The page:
We have one fifth-generation family member working in the business, not in a leadership role. Still, she’s very competent at what she does—we manufacturer for the medical, dental, and animal health spaces, clinical exam rooms, primarily. But also integrate workflow and design so that we’ve become more than just a medical manufacturer.

We’ve become a medical device company through our digital diagnostics and digital imaging. And now, we are moving forward into the real-time locating system hardware software space to track efficiency in medical office buildings and hospitals. And therefore, improve the efficiency of how medicine is practiced.

Tell me your family and company in terms of the complexity and challenges.

My brother, and sister, and I all worked in the business together. We all were happy with our roles, me as CEO and them in their respective roles. And I have a high level of regard and respect for my siblings, although we’re very different.

My siblings and I look like an odd assortment on the one hand; on the other hand, I respect them for their roles in the family, and we work well together. We don’t think the same way, but we work when you put all three of us together. Is it perfect? No. Is there a dysfunction? There is probably in every family, but when the chips are down, I feel responsible for them and the company. I love them. It’s held us together well.  

Tell me a little bit about your history and becoming Chairman. I know you are serving as CEO for quite a while. What was that transition to Chairman, and what brought it on?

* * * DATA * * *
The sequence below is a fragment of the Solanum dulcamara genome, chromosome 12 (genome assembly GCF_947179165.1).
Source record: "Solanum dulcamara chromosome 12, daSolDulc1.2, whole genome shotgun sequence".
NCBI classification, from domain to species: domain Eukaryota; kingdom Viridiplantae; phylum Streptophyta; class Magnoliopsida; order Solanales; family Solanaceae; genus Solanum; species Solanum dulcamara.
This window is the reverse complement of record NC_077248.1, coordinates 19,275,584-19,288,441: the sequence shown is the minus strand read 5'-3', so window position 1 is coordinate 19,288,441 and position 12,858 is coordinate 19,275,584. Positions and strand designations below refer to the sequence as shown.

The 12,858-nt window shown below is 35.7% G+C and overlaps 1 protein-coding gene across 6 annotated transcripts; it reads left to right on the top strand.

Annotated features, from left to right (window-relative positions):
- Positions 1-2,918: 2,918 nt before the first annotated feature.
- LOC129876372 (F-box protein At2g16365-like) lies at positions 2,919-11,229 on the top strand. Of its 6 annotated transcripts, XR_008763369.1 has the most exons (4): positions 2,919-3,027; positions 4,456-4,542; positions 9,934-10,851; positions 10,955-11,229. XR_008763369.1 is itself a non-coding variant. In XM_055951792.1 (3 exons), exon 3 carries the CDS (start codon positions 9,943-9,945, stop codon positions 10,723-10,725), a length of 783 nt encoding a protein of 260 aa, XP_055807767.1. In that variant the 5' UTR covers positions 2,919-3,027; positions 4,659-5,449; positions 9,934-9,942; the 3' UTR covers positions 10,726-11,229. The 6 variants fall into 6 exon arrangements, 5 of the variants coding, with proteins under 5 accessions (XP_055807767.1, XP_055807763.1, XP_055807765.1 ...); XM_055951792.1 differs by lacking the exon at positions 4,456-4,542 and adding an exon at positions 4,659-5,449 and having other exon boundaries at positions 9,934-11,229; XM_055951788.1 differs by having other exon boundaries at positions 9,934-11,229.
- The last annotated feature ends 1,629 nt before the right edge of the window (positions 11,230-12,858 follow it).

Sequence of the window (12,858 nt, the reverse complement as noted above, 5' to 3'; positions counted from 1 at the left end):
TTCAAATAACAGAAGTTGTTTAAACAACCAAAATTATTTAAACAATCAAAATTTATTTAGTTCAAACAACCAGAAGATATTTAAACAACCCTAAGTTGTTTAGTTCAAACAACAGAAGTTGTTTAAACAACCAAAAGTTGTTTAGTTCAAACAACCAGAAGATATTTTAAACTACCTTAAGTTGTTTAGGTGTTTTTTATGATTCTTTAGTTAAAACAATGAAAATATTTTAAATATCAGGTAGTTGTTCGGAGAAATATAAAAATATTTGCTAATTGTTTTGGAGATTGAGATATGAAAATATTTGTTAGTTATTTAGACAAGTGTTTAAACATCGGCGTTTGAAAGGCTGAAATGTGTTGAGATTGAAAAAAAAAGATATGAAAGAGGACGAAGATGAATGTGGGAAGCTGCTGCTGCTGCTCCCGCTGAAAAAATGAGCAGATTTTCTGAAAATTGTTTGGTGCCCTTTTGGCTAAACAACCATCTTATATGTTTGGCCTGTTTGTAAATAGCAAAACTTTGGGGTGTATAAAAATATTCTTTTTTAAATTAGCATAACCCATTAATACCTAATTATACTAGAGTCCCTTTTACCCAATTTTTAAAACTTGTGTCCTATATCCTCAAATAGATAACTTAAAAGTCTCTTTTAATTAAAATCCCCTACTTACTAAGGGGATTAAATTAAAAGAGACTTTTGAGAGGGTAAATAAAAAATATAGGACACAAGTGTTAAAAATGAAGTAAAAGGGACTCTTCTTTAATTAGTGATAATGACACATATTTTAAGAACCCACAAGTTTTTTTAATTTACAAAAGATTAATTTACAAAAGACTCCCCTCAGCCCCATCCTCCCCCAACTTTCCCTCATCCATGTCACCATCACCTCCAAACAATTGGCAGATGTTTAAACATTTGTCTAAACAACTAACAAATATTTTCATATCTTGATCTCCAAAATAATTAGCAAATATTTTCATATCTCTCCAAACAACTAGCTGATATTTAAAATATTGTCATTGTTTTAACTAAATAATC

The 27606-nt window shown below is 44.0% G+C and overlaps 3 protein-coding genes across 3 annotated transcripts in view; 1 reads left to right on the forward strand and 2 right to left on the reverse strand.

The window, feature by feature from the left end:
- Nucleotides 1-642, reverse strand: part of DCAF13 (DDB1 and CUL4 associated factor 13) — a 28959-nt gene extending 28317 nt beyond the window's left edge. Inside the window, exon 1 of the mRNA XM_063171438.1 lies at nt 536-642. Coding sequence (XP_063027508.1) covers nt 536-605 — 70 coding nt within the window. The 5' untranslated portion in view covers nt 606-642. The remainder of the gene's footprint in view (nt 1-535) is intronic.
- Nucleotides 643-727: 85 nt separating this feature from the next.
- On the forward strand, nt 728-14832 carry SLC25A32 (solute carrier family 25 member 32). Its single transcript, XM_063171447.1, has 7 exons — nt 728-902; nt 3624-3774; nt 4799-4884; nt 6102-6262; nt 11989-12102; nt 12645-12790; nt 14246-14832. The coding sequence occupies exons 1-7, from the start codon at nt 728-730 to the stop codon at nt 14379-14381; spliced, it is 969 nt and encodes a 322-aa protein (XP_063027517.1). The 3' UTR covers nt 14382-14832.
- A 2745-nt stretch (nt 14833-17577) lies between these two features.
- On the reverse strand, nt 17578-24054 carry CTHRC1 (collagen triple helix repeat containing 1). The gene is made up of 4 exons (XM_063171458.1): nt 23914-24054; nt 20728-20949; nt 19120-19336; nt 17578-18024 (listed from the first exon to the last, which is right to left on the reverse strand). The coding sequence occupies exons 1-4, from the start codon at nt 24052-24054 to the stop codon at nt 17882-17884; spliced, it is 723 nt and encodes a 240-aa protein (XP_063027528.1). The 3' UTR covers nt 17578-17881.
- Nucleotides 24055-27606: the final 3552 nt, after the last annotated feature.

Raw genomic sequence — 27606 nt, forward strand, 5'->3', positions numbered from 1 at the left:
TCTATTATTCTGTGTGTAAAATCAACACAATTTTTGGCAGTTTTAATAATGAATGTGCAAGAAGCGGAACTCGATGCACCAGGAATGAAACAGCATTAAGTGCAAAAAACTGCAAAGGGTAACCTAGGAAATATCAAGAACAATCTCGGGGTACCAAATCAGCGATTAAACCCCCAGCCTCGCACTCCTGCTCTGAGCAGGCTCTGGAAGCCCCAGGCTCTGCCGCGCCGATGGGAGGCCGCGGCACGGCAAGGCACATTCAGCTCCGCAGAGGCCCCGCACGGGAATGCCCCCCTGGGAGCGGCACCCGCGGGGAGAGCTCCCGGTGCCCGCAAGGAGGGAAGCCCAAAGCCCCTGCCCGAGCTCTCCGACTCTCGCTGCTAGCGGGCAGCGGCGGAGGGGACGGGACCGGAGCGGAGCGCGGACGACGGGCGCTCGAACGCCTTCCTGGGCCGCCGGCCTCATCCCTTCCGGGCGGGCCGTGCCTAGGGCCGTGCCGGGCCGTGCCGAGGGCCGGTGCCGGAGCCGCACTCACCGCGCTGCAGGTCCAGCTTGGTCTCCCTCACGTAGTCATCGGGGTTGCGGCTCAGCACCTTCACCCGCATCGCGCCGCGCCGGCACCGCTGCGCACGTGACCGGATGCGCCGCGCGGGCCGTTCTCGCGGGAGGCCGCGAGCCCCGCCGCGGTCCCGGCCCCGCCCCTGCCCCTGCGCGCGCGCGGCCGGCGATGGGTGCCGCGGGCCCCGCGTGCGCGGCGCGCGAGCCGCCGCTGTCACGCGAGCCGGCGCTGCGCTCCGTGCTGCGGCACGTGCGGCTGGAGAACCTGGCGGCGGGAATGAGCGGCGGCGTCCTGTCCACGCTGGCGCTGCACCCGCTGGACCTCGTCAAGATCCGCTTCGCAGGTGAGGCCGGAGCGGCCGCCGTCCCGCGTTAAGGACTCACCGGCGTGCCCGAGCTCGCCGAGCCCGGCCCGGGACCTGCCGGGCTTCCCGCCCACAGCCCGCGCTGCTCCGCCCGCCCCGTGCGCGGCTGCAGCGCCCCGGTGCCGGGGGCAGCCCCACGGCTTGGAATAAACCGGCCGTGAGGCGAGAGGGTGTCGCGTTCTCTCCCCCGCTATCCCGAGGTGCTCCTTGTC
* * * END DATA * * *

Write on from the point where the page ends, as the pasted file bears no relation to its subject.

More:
I am a physician, and I was asked to join our board of directors in 1993. When I finished residency, I was on the board for seven years. There was an external successor brought in to succeed my dad, who didn’t work out. The board then launched a national search at that point. I knew about all the candidates, but I didn’t realize that I was one of them! In April 2000, I was asked to leave the boardroom, and I assumed I would be fired. When I was asked to come back into the room, the board said, congratulations, you are the new Midmark president. I was shocked. I didn’t have the presence of mind to say no. I did say, as a shareholder in this company, this is financially irresponsible. This company is on hard times right now; we are losing money, there was a failed succession plan, and I have no skillsets. The board said they had a high level of confidence in me. Whenever I started to doubt my ability to lead the company, I thought of the board and reminded myself that they would not have put me in this role if I could not succeed.